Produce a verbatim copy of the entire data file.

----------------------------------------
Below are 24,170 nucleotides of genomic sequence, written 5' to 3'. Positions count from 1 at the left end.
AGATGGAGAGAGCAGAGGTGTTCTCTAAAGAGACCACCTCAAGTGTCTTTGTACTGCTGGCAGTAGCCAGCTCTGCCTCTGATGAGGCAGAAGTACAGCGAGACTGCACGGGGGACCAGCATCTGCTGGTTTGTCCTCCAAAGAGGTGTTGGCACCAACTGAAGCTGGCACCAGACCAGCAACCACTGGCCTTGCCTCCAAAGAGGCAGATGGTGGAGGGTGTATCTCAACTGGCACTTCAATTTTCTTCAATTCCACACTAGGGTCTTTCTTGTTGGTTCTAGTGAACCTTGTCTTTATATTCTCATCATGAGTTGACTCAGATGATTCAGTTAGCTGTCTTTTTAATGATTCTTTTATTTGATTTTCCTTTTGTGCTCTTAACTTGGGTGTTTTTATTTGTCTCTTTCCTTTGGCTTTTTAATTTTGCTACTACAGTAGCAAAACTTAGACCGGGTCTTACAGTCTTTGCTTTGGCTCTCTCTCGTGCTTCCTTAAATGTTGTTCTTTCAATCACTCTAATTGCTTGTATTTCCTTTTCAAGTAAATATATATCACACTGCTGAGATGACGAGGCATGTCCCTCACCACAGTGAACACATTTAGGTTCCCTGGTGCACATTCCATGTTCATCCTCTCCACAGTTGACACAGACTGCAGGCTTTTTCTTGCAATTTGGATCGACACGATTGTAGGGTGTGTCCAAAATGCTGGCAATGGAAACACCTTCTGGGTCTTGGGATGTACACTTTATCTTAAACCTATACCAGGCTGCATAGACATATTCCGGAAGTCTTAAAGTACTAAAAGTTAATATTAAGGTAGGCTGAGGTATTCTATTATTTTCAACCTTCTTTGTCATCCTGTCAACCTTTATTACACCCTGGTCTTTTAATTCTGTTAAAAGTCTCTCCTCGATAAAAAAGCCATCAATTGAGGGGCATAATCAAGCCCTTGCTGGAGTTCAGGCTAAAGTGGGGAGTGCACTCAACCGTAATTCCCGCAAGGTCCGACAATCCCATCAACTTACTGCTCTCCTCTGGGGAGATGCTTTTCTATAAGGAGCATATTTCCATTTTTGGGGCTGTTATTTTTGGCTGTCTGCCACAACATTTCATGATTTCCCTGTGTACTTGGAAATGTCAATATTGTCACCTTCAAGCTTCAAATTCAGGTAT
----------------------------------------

Below are 24,170 nucleotides of genomic sequence, written 5' to 3'. Positions count from 1 at the left end.
AGATGGAGAGAGCAGAGGTGTTCTCTAAAGAGACCACCTCAAGTGTCTTTGTACTGCTGGCAGTAGCCAGCTCTGCCTCTGATGAGGCAGAAGTACAGCGAGACTGCACGGGGGACCAGCATCTGCTGGTTTGTCCTCCAAAGAGGTGTTGGCACCAACTGAAGCTGGCACCAGACCAGCAACCACTGGCCTTGCCTCCAAAGAGGCAGATGGTGGAGGGTGTATCTCAACTGGCACTTCAATTTTCTTCAATTCCACACTAGGGTCTTTCTTGTTGGTTCTAGTGAACCTTGTCTTTATATTCTCATCATGAGTTGACTCAGATGATTCAGTTAGCTGTCTTTTTAATGATTCTTTTATTTGATTTTCCTTTTGTGCTCTTAACTTGGGTGTTTTTATTTGTCTCTTTCCTTTGGCTTTTTAATTTTGCTACTACAGTAGCAAAACTTAGACCGGGTCTTACAGTCTTTGCTTTGGCTCTCTCTCGTGCTTCCTTAAATGTTGTTCTTTCAATCACTCTAATTGCTTGTATTTCCTTTTCAAGTAAATATATATCACACTGCTGAGATGACGAGGCATGTCCCTCACCACAGTGAACACATTTAGGTTCCCTGGTGCACATTCCATGTTCATCCTCTCCACAGTTGACACAGACTGCAGGCTTTTTCTTGCAATTTGGATCGACACGATTGTAGGGTGTGTCCAAAATGCTGGCAATGGAAACACCTTCTGGGTCTTGGGATGTACACTTTATCTTAAACCTATACCAGGCTGCATAGACATATTCCGGAAGTCTTAAAGTACTAAAAGTTAATATTAAGGTAGGCTGAGGTATTCTATTATTTTCAACCTTCTTTGTCATCCTGTCAACCTTTATTACACCCTGGTCTTTTAATTCTGTTAAAAGTCTCTCCTCGATAAAAAAGCCATCAATTGAGGGGCATAATCAAGCCCTTGCTGGAGTTCAGGCTAAAGTGGGGAGTGCACTCAACCGTAATTCCCGCAAGGTCCGACAATCCCATCAACTTACTGCTCTCCTCTGGGGAGATGCTTTTCTATAAGGAGCATATTTCCATTTTTGGGGCTGTTATTTTTGGCTGTCTGCCACAACATTTCATGATTTCCCTGTGTACTTGGAAATGTCAATATTGTCACCTTCAAGCTTCAAATTCAGGTAT